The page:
For dinner we drove to Woodinville, WA, to the Herbfarm restaurant. It had been recommended by my colleague, Ellen, at Sun, and it was quite an experience. It is owned by a couple who inherited an herb farm from his parents and they offer dishes made entirely from local farms and their own large garden. We started with a tour of the garden conducted by the wife and smelled and tasted all of the herbs planned for the evening. We were seated at a large table, which they call the European table, with three other couples. (Private tables were also available, but they were booked up by the time we made a reservation, and we have very nice time visiting with the other couples during a very long meal.) It was a nine-course meal that took 4 1/2 hours. That seems like a lot of food and a long time, but the portions were small and the pacing worked well. The use of the local herbs was innovative and wonderful. Each course was accompanied by an appropriate wine, which they generally refilled as appropriate. (Fortunately, Hal had a designated driver available. Nancy's courses were accompanied by nonalcoholic selections, most of which were pretty interesting.) The wines were generally modest, but interesting Northwest selections. One exception to that was during the final dessert course, a 1916 Madeira. In between two of the courses, we took a walk in the garden and fed table scraps to Hamlet, the farm's Vietnamese potbelly pig, and some local ducks. All in all, this was our most memorable dining experience of the trip.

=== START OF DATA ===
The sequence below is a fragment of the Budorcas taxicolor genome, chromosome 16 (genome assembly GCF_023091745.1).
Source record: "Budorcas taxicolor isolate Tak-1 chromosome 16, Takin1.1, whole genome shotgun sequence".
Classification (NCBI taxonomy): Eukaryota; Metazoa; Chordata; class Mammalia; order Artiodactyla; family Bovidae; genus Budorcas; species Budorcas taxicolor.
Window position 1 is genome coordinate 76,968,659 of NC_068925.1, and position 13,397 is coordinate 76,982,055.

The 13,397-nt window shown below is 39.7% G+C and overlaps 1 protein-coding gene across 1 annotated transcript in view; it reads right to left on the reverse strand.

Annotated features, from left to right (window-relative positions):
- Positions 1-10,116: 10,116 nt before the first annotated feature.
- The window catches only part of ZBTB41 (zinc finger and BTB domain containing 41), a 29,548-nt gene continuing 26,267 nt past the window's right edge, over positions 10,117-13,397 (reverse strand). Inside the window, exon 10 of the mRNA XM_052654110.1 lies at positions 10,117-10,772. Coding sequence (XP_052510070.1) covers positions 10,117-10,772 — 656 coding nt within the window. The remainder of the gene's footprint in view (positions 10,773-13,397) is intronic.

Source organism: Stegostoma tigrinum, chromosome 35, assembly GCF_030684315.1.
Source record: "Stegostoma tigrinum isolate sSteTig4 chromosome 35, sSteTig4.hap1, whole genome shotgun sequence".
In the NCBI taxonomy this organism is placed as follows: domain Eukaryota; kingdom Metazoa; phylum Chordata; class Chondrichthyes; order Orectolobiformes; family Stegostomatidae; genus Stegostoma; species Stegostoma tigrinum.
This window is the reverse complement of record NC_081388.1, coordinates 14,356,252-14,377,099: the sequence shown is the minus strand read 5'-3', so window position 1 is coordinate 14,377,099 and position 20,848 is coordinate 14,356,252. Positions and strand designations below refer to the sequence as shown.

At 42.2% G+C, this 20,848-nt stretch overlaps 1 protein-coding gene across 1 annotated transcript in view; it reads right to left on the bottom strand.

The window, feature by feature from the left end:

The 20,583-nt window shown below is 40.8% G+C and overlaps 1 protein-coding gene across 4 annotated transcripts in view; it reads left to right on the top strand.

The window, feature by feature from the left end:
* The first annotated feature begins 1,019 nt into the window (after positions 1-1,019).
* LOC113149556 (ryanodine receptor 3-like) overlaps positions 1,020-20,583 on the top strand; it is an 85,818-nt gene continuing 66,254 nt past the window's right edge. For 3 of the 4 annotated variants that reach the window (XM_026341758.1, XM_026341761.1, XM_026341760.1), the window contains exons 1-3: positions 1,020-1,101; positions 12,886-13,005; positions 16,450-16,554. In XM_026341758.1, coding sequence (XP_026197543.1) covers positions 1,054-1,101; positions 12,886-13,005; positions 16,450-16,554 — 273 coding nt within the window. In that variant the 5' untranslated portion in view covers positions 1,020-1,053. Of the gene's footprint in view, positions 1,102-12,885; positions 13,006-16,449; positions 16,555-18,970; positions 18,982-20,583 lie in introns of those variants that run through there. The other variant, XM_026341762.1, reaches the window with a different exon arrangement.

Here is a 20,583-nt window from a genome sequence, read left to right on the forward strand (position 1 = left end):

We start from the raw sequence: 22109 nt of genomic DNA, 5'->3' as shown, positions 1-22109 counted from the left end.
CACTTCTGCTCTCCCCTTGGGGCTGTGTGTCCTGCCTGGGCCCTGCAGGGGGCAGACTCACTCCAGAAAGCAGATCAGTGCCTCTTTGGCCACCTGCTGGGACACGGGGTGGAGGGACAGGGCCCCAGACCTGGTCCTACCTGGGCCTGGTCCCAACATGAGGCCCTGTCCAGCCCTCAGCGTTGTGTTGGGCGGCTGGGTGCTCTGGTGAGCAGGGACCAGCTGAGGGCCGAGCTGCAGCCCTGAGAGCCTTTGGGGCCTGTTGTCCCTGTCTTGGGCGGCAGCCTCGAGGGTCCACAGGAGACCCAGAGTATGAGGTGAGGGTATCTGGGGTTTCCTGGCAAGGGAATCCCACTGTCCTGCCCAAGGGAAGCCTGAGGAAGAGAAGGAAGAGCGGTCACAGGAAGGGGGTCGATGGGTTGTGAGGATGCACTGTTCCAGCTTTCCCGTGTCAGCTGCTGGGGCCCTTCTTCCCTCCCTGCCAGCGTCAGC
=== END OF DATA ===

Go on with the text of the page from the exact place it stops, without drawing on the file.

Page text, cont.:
We started at Seattle's most famous visitor attraction, the Pike Place Market, strolled around the stalls and watched two men throw large fish back and forth. And we walked into the original Starbucks store. Seattle is amazing in its coffee consumption. There are over 300 Starbucks and at least two major competitors, so there are coffee shops on almost every corner.